Former WWE Superstar and WWE Hall Of Famer Edge took to his official Facebook page to pay homage to his wife, WWE Hall Of Fame class of 2017 inductee Beth Phoenix, on her induction. Check it out:
“In salute of #InternationalWomensDay I thought it was time to talk about a 2017 WWE Hall of Fame inductee, but more specifically, my wife, Beth Copeland, aka The Glamazon, aka The Glamamom, aka Beth Phoenix (that’s a lot of handles).
Now obviously I’m biased, and extremely proud of Beth, but after she expressed doubt as to whether she should go into the HOF so quickly, I looked at her resume. I stepped out of the husband shoes and looked at her question and came to the conclusion, that, hell yeah she should be. Who cares what year it happens, if you have a HOF resume, you deserve to go in plain and simple. There’s no time eligibility as with pro sports, so who cares when it happens, as long as it does. It’s not a race between people. Everyone is entitled to their opinion, but that’s mine, and since I’m a hall of famer myself, my opinion is more important (I kid, I kid, kind of).
Let’s roll through the credentials:
-first women’s ladder match in history vs Katie Lee Burchill
-first women’s Table match in history with Natalya vs Laycool
-first women’s I Quit match vs Melina
-second woman to ever enter the Royal Rumble(and eliminate The Great Khali)
-3 time WWE Women’s Champion
-1 time Divas Champion
-third most female ppv appearances with 38, one behind Trish Stratus and Natalya at 39
There’s a reason she was put in those positions. She was damn good at her job. I always felt(even before we were an item) that Beth was a wrestler. Plain and simple, she could wrestle. In a time when female physical strength was not in vogue, she still stuck to her guns(get it?). In the days of diva searches(no offense diva search contestants) Beth was a throwback. She joined her high school wrestling team. The first woman to do so at her school and broke down barriers, all with the goal of making it to the WWE after seeing Bret Hart vs. Owen Hart at Wrestlemania 10. She was, and is, a true fan of the industry which sadly can be a rarity within the industry. She left a good, safe job to hop in her Geo Prism and drive to Louisville, KY to try and get into OVW (at that time WWE’s farm system). After being told for years by the higher ups in WWE talent relations that she wasn’t what they were looking for(which was the next Trish Stratus) and waitressing in Perkins to make ends meet, she continued showing up. Finally she was hired, eventually made it to Monday Night Raw, and in her first match, broke her jaw(and finished the match). Not deterred she came back with an idea and a different attitude and The Glamazon was born.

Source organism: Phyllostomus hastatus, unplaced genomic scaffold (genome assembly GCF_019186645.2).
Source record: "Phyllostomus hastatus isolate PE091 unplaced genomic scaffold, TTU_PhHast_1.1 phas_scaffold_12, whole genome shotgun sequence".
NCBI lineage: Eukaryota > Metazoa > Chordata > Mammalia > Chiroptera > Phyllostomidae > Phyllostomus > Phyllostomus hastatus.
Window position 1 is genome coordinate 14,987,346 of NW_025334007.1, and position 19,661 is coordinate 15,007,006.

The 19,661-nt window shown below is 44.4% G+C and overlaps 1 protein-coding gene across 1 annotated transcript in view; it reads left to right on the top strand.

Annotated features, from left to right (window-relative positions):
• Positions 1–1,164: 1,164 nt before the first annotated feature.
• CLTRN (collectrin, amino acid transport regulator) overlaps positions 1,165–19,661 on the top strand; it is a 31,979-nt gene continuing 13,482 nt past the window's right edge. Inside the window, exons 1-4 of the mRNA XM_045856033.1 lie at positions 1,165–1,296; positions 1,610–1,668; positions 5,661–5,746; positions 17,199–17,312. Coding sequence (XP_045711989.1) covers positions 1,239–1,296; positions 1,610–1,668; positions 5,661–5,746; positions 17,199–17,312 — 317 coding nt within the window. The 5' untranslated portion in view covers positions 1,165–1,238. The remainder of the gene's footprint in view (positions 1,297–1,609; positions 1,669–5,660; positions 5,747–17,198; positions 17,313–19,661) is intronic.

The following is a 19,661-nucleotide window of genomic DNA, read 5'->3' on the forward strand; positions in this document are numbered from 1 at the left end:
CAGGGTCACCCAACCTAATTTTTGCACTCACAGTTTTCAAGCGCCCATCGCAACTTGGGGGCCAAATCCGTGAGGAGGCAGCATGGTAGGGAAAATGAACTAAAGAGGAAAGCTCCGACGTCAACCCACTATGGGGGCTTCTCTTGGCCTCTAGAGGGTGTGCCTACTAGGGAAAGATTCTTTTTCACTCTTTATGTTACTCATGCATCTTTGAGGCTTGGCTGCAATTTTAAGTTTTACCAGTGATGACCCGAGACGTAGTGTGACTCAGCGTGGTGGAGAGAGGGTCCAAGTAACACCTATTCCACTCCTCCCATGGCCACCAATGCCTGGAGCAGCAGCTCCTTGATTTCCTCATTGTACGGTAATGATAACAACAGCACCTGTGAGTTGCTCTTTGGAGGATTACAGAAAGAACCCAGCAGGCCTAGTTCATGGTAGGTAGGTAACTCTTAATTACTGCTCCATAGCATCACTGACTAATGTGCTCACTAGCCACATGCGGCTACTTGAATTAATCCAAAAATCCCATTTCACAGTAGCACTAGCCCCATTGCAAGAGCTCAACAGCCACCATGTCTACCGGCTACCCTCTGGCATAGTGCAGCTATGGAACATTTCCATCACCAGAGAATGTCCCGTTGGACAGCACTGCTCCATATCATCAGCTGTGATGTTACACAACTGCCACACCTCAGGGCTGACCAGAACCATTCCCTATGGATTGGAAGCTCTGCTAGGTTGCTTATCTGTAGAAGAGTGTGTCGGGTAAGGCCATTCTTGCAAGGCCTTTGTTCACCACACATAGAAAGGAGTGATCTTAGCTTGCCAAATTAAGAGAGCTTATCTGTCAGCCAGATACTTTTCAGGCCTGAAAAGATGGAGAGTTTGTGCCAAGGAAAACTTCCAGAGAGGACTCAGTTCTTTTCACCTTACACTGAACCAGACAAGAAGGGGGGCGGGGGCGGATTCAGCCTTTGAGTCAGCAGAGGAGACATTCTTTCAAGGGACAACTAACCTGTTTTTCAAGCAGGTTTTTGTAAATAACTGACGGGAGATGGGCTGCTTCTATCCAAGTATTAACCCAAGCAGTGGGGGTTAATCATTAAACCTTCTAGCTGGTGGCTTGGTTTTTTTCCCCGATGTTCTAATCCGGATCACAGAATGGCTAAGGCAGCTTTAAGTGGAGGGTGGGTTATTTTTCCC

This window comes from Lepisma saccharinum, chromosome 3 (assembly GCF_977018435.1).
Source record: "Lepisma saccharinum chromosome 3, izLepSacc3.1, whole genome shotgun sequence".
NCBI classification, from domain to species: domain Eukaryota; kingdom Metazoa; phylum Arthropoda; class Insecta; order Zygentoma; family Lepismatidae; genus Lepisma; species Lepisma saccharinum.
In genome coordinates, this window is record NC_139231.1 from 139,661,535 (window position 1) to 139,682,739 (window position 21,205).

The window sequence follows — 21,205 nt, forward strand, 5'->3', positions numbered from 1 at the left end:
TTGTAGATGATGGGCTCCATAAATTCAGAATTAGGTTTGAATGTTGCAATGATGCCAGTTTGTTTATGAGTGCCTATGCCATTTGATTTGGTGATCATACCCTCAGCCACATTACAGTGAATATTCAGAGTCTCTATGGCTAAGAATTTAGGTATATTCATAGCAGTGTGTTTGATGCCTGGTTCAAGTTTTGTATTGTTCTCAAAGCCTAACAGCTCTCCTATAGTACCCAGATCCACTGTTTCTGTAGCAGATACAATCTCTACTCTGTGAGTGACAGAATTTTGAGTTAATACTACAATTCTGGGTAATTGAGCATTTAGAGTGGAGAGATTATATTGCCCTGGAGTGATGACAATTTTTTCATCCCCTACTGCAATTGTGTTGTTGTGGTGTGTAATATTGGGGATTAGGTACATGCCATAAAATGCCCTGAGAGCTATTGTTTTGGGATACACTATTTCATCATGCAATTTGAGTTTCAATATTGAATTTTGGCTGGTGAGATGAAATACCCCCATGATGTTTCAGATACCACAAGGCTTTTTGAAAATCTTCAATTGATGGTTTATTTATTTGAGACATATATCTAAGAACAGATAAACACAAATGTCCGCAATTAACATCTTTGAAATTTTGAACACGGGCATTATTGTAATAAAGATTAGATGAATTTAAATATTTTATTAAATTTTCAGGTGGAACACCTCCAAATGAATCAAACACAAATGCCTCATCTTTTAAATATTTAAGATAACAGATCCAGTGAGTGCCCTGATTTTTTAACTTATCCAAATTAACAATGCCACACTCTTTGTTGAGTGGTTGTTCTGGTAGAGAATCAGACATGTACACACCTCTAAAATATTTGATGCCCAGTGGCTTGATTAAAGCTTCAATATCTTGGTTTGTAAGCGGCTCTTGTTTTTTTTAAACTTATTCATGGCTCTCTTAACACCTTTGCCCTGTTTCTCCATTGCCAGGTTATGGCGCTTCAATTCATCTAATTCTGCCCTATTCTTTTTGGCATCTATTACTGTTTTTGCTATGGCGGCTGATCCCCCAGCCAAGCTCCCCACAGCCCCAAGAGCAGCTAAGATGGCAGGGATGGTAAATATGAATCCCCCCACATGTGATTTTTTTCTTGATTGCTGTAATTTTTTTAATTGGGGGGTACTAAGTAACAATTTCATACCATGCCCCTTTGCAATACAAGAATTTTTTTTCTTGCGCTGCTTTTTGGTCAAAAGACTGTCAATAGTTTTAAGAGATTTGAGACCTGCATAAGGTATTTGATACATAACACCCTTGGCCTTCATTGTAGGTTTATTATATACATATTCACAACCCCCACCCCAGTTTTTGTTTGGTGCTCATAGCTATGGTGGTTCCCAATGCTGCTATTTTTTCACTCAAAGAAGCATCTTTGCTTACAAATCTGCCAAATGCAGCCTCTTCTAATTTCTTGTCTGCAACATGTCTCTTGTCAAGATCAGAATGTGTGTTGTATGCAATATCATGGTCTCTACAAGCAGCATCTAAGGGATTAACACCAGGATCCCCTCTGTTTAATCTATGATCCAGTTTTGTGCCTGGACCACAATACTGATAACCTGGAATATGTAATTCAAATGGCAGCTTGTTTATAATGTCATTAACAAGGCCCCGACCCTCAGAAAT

She could play the straight woman to Santino. She was the woman who the company could depend on for years on pay per view. She was one of the women to keep the flame alive for women’s wrestling in an era where it was put on the back burner, and let’s face it, given little attention by the WWE. I think the current renaissance of the division happened in part because of women like Beth, Nattie, Laycool, Mickie James, Candice etc. Those were some leanly written years for the women’s division but they kept the torch lit for women like Charlotte, Bayley, Becky, Nia and Sasha to show what badasses they are today.
The truest testament of your skill is what your peers think, especially in the WWE locker room. That’s a tough audience to win over, and Beth had the respect of everyone for being a worker. So this year that’s honored. And that’s great. But more important than all of that is the woman she is. Strong, independent, smart, continuing her education and recently receiving her masters in forensic psychology and now about to embark on getting a degree in clinical mental health. All while being a mother to our two little girls, Lyric and Ruby and setting a sparkling example of what a woman can be if she believes in herself. In spite of today’s political climate. So, yeah, I’m pretty proud of her.
Who cares about the WWE Hall of Fame, if there was a Hall of Fame for life, Beth would be in first ballot.”